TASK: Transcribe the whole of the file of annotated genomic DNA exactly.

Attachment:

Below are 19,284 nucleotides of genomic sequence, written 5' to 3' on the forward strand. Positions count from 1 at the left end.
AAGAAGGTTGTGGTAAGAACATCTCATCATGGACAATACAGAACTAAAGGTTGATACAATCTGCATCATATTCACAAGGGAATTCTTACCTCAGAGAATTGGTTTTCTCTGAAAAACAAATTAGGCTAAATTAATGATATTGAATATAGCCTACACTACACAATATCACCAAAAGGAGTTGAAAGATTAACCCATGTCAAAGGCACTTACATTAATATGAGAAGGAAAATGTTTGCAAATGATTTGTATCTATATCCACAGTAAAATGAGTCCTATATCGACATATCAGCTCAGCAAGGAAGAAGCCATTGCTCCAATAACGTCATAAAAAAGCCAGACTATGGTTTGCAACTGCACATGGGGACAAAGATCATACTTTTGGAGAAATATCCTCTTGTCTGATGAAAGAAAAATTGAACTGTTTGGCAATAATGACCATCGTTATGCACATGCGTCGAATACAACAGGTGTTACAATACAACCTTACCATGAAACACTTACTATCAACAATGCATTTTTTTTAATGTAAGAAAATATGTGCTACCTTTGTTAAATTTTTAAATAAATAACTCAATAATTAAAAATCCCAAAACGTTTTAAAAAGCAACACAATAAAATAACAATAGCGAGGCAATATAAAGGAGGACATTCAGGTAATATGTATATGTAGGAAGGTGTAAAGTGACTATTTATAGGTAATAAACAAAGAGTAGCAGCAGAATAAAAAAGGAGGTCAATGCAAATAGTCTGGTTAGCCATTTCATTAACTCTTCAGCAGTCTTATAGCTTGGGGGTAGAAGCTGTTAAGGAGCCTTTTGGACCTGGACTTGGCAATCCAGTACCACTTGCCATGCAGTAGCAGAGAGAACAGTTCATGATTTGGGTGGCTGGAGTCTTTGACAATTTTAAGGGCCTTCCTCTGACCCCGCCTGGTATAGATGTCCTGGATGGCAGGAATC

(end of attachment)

Below are 19,284 nucleotides of genomic sequence, written 5' to 3' on the forward strand. Positions count from 1 at the left end.
AAGAAGGTTGTGGTAAGAACATCTCATCATGGACAATACAGAACTAAAGGTTGATACAATCTGCATCATATTCACAAGGGAATTCTTACCTCAGAGAATTGGTTTTCTCTGAAAAACAAATTAGGCTAAATTAATGATATTGAATATAGCCTACACTACACAATATCACCAAAAGGAGTTGAAAGATTAACCCATGTCAAAGGCACTTACATTAATATGAGAAGGAAAATGTTTGCAAATGATTTGTATCTATATCCACAGTAAAATGAGTCCTATATCGACATATCAGCTCAGCAAGGAAGAAGCCATTGCTCCAATAACGTCATAAAAAAGCCAGACTATGGTTTGCAACTGCACATGGGGACAAAGATCATACTTTTGGAGAAATATCCTCTTGTCTGATGAAAGAAAAATTGAACTGTTTGGCAATAATGACCATCGTTATGCACATGCGTCGAATACAACAGGTGTTACAATACAACCTTACCATGAAACACTTACTATCAACAATGCATTTTTTTTAATGTAAGAAAATATGTGCTACCTTTGTTAAATTTTTAAATAAATAACTCAATAATTAAAAATCCCAAAACGTTTTAAAAAGCAACACAATAAAATAACAATAGCGAGGCAATATAAAGGAGGACATTCAGGTAATATGTATATGTAGGAAGGTGTAAAGTGACTATTTATAGGTAATAAACAAAGAGTAGCAGCAGAATAAAAAAGGAGGTCAATGCAAATAGTCTGGTTAGCCATTTCATTAACTCTTCAGCAGTCTTATAGCTTGGGGGTAGAAGCTGTTAAGGAGCCTTTTGGACCTGGACTTGGCAATCCAGTACCACTTGCCATGCAGTAGCAGAGAGAACAGTTCATGATTTGGGTGGCTGGAGTCTTTGACAATTTTAAGGGCCTTCCTCTGACCCCGCCTGGTATAGATGTCCTGGATGGCAGGAATC